Issue 6

Winter 1999




(This is a continuation of the article commenced in our last issue.  Set out below is an outline of the periods of limitation applicable to enforcement of certain liens and conditions affecting those periods.  Our prior issue dealt with judgments in state court proceedings.)

Judgment – federal court

  -          A judgment rendered in federal court is subject to state law rules noted above.  G.S. 1-237;28 U.S.C. Sec. 1962.

Judgement – for debt owed the United States or its agencies 

-          Is governed by Federal Debt Collection Procedures Act of 1990, effective May 28, 1991.  The act does not apply to a judgement entered more than 10 years before that date.  It does apply to a judgement entered 10 years or less before that date.  28 U.S.C. Sec. 3005.  Inconsistent state law is pre-empted.  28 U.S.C. Sec. 3003(d). 

-          Rules with respect to attachment to entireties property are the same as for judgements under state law.  28 U.S.C. Sec. 3010(a).  Judgement will be filed on judgement docket as in the case of judgements in state court.  28 U.S.C. 3201(a). 

-          Lien created by filing certified copy of abstract in manner applicable to federal tax lien.  28 U.S.C. Sec. 3201(a).

-          20 year period of effectiveness, apparently from filing.  28 U.S.C. Sec. 3201 (c) (1).

-          Lien may be renewed for one additional period of 20 years, upon filing of notice of renewal and this relates back to the filing of the judgment.  But court must approve this and extension must be filed before expiration of original 20-year period.  28 U.S.C. Sec. 3101(c)(2).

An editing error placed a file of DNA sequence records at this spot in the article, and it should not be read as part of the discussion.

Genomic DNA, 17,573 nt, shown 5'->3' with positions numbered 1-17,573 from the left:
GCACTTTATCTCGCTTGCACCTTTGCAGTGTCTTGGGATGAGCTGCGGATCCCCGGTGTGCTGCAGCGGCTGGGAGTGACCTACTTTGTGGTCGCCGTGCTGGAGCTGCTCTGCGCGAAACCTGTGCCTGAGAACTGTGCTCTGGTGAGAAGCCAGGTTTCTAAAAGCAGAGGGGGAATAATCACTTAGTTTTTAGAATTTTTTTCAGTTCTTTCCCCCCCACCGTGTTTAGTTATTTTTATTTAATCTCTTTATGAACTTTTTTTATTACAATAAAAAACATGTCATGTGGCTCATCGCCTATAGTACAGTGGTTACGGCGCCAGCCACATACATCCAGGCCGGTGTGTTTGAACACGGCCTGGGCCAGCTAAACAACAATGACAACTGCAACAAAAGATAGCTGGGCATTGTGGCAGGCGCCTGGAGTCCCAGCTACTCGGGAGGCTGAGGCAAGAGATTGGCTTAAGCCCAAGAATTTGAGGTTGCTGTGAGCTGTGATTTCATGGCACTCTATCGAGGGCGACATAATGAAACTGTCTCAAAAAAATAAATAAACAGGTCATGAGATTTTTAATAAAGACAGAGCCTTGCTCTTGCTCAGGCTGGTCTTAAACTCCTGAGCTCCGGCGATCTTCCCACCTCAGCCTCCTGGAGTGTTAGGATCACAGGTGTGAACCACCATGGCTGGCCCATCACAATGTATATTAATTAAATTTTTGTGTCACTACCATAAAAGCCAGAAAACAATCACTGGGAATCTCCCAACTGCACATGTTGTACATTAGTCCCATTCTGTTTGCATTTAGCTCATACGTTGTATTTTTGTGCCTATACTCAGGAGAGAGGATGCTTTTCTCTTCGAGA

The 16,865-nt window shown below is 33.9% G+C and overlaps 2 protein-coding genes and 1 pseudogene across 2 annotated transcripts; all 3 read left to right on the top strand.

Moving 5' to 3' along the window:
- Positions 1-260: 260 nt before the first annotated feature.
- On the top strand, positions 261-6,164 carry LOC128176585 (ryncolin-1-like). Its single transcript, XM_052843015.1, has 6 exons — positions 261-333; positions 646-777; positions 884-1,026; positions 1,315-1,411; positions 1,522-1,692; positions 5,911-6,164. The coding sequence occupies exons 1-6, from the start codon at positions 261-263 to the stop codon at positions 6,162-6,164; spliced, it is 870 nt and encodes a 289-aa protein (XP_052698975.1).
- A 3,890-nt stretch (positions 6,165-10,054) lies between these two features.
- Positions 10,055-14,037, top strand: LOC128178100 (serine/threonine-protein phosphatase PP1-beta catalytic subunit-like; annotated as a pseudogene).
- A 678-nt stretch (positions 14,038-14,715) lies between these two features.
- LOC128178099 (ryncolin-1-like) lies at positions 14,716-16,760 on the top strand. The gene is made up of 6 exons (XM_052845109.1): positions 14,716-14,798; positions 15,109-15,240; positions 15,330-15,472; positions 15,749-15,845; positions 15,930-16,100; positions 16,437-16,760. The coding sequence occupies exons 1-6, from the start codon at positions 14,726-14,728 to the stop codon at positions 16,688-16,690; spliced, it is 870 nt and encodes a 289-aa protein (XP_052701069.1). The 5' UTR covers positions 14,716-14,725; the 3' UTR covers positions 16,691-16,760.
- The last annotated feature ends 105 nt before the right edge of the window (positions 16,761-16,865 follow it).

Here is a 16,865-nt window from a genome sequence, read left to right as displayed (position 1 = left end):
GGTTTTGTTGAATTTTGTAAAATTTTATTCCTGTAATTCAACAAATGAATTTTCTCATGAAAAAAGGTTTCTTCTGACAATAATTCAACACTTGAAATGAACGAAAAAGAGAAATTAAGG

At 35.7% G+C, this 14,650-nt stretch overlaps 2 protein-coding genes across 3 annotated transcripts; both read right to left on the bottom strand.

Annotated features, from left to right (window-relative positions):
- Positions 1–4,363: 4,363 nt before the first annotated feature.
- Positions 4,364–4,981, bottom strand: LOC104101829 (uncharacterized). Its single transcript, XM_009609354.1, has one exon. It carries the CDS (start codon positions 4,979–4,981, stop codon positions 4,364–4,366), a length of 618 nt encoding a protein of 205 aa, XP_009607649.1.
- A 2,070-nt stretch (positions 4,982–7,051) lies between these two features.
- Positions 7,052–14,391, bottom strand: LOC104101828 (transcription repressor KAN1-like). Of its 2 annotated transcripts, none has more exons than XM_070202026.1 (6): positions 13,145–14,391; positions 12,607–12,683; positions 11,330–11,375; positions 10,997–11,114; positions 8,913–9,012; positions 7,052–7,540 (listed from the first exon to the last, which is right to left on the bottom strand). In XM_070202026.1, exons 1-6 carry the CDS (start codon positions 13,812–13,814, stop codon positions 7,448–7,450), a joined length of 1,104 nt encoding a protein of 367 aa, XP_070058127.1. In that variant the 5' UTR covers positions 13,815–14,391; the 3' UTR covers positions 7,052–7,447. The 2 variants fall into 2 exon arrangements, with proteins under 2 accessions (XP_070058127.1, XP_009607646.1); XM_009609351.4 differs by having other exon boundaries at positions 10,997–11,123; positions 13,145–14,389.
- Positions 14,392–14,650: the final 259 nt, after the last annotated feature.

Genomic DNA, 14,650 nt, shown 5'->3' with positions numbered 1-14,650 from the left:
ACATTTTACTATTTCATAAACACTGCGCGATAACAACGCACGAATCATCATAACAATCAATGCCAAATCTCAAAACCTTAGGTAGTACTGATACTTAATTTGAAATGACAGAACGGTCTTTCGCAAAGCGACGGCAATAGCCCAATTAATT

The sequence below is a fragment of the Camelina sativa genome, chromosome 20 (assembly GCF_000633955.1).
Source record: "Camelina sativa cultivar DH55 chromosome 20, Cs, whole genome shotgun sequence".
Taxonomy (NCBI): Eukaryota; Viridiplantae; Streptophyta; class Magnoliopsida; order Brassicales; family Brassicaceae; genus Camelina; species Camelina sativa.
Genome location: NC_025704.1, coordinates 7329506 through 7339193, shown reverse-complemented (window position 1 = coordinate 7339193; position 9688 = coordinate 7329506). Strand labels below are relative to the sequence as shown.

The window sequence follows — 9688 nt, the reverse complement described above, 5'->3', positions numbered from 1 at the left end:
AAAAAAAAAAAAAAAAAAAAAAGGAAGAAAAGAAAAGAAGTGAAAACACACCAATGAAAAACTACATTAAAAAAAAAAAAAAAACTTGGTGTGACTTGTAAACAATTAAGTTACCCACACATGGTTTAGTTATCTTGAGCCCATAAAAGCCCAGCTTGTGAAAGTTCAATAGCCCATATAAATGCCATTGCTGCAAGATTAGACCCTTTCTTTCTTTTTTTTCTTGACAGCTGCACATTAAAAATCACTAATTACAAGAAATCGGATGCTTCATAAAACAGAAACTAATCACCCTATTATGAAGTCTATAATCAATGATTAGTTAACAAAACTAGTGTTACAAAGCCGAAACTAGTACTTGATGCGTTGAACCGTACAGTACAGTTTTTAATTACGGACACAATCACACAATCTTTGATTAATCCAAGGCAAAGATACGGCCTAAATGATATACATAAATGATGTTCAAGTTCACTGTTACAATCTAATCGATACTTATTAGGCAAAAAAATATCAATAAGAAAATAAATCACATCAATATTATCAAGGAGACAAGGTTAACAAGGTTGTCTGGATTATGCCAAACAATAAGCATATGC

-          Lien can be enforced by judicial sale or execution sale procedures referenced in the statutes.  28 U.S.C. 3202(e).

-          Assertion of exemption by judgment debtor stays the United States’ disposition of the property.  28 U.S.C. Sec. 3014(b)(3). 

General federal tax lien

-          10 years from the date of assessment.  26 U.S.C. Sec. 6502(a). 

-     There is a refiling period.  Fore example, if the tax is assessed on 1-2-92, the first day of the refiling period is February 1, 2001 and the last day of the refilings period is February 1, 2002.  That is because 26 U.S.C. Sec. 6323(g)(3) provides that the required refiling period is the one-year period ending 30 days after the expiration of 10 years after the date of the tax assessment.  The 10-year period was changed from the prior 6-year period by a law made effective November 5, 1990.

-          State law judgment lien rules 

applicable to effect on tenancy by the entireties apparently apply.